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In Kazakhstan: Better Training for a Better Economy

October 15, 2014


World Bank Group

The World Bank supports Kazakhstan in improving workforce productivity in key sectors and enhancing skills development capacity to meet the demands of important industries and businesses. The Technical and Vocational Education Modernization Project brings long-term benefits through the improved employability of graduates, as the quality and relevance of technical and vocational education improve, and the supply of specialists demanded in the labor market increases.

Students at the Pavlodar Chemical-Mechanical College are learning how to maintain and repair oil refining equipment, about road repair, and about quality control for chemical compounds. They learn on-the-job, as it were, says Roman Koshkin, a student in the oil-refining program. “When you first come to the refinery site you see it’s a big enterprise, it’s just breathtaking!” he says. “You see the technological process, and understand that its quite different from what we’ve been told about.”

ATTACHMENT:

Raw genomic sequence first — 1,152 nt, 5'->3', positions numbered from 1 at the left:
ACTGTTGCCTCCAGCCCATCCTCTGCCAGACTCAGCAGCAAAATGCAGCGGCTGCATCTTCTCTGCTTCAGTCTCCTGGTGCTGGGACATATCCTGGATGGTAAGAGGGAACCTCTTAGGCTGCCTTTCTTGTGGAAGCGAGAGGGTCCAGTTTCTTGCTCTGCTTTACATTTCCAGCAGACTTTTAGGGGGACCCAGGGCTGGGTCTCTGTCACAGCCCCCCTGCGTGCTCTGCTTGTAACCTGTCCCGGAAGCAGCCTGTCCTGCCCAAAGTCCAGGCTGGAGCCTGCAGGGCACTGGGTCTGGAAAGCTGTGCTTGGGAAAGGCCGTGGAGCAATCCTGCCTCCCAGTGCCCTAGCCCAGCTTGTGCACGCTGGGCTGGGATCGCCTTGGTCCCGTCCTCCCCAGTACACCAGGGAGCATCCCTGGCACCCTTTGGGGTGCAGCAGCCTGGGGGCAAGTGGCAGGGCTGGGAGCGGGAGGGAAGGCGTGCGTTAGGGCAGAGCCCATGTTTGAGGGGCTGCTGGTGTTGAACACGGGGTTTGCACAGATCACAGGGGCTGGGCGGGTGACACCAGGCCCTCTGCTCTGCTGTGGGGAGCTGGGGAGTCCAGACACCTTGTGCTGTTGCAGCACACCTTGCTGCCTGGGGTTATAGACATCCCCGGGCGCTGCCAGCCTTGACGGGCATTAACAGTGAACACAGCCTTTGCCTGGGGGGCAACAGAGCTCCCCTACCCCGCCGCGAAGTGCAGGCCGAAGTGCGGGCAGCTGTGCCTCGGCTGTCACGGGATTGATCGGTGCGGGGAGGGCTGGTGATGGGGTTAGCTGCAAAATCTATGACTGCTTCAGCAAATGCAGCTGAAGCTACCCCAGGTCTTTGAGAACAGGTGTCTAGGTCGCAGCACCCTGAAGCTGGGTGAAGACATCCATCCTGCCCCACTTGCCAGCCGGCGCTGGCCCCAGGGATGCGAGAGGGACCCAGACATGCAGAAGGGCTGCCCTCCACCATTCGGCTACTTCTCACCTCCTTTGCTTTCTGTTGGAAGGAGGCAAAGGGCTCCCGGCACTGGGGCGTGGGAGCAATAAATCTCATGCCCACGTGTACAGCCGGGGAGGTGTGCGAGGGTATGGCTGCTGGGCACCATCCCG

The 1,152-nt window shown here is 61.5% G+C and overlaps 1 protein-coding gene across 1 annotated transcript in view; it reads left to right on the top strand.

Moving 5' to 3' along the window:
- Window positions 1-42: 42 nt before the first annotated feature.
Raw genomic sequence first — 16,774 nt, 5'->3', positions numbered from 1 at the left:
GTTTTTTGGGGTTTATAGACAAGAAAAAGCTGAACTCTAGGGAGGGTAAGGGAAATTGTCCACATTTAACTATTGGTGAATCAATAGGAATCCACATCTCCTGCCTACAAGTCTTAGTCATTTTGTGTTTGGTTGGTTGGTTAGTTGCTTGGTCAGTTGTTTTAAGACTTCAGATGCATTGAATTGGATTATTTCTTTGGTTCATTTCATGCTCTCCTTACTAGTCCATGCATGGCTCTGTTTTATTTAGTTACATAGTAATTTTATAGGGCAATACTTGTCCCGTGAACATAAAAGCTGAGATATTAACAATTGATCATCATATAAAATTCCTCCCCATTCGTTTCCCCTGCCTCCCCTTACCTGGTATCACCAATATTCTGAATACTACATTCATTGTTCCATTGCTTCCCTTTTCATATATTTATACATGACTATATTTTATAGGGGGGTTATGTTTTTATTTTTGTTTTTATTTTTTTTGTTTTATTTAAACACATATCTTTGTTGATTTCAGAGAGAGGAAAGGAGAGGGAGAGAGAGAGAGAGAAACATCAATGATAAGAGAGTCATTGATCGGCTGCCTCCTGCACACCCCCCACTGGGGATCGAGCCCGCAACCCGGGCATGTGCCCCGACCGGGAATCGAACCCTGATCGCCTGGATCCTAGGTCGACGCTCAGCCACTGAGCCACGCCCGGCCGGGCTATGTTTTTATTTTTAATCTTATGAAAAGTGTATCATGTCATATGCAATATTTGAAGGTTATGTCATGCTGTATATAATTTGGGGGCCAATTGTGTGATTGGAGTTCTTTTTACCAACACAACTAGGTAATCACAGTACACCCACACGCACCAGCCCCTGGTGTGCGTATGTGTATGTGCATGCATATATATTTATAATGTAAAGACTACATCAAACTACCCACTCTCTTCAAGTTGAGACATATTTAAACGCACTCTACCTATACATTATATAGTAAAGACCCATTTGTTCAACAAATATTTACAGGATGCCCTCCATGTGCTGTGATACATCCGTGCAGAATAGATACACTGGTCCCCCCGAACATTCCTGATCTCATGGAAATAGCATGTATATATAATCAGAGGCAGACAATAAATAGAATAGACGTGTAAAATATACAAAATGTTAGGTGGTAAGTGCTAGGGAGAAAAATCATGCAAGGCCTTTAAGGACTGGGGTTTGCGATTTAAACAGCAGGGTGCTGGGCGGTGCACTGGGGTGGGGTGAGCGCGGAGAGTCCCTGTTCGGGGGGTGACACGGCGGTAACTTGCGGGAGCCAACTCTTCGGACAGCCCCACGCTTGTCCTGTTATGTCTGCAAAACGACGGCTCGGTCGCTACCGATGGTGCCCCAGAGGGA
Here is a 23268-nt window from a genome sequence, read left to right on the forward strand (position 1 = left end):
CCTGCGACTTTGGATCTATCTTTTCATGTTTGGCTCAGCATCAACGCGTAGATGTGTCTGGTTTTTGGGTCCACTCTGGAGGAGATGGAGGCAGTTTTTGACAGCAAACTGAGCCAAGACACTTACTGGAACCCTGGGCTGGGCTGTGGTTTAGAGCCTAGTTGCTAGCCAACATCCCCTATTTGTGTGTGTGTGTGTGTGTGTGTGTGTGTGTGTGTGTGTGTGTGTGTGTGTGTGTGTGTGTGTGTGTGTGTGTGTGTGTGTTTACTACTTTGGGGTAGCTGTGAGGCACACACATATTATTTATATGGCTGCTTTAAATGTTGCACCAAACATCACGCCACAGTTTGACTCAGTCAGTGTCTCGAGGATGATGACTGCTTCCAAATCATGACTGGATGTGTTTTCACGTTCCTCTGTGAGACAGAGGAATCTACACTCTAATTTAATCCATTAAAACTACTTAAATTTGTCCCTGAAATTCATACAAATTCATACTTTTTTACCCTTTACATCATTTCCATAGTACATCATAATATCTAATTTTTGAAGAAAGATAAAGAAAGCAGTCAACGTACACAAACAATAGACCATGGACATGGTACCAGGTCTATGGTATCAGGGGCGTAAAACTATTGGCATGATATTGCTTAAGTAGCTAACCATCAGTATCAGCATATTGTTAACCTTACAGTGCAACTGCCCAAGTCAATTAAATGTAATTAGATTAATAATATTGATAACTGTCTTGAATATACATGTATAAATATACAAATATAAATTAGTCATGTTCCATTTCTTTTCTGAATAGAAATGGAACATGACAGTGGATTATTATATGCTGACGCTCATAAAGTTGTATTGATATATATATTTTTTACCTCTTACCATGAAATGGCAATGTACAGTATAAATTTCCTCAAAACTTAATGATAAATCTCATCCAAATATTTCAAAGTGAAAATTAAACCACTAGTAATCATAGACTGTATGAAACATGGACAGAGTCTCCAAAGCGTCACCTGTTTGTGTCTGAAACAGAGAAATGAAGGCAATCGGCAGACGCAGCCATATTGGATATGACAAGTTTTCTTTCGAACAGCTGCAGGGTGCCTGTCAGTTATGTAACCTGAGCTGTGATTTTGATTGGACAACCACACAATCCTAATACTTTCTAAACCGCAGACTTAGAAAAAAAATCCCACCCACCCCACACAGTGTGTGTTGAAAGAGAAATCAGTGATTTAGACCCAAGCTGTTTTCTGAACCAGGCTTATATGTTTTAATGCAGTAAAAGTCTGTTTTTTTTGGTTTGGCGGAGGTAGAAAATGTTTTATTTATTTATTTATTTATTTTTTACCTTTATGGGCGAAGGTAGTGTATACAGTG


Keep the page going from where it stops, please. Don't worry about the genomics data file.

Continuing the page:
The hands-on training aims to give students the technical skills they need to move right into the workforce, says Lyudmila Pak, of the Pavlodar Refinery. “Of course the best students will be hired by our refinery. During the traineeship all our specialists and heads of the responsible divisions are watching these students: how they work, how they manifest themselves as future employees, not only as professionals but as interpersonally competent staff so that in the future the student could become our employee.”

Natalya Oleshko, a teacher at the technical college, agrees. “I think there will be 100% employment of these students. I see it in their eyes, they really like it.”


" I think there will be 100% employment of these students. I see it in their eyes, they really like it. "
Natalya Oleshko

Natalya Oleshko

Teacher at technical college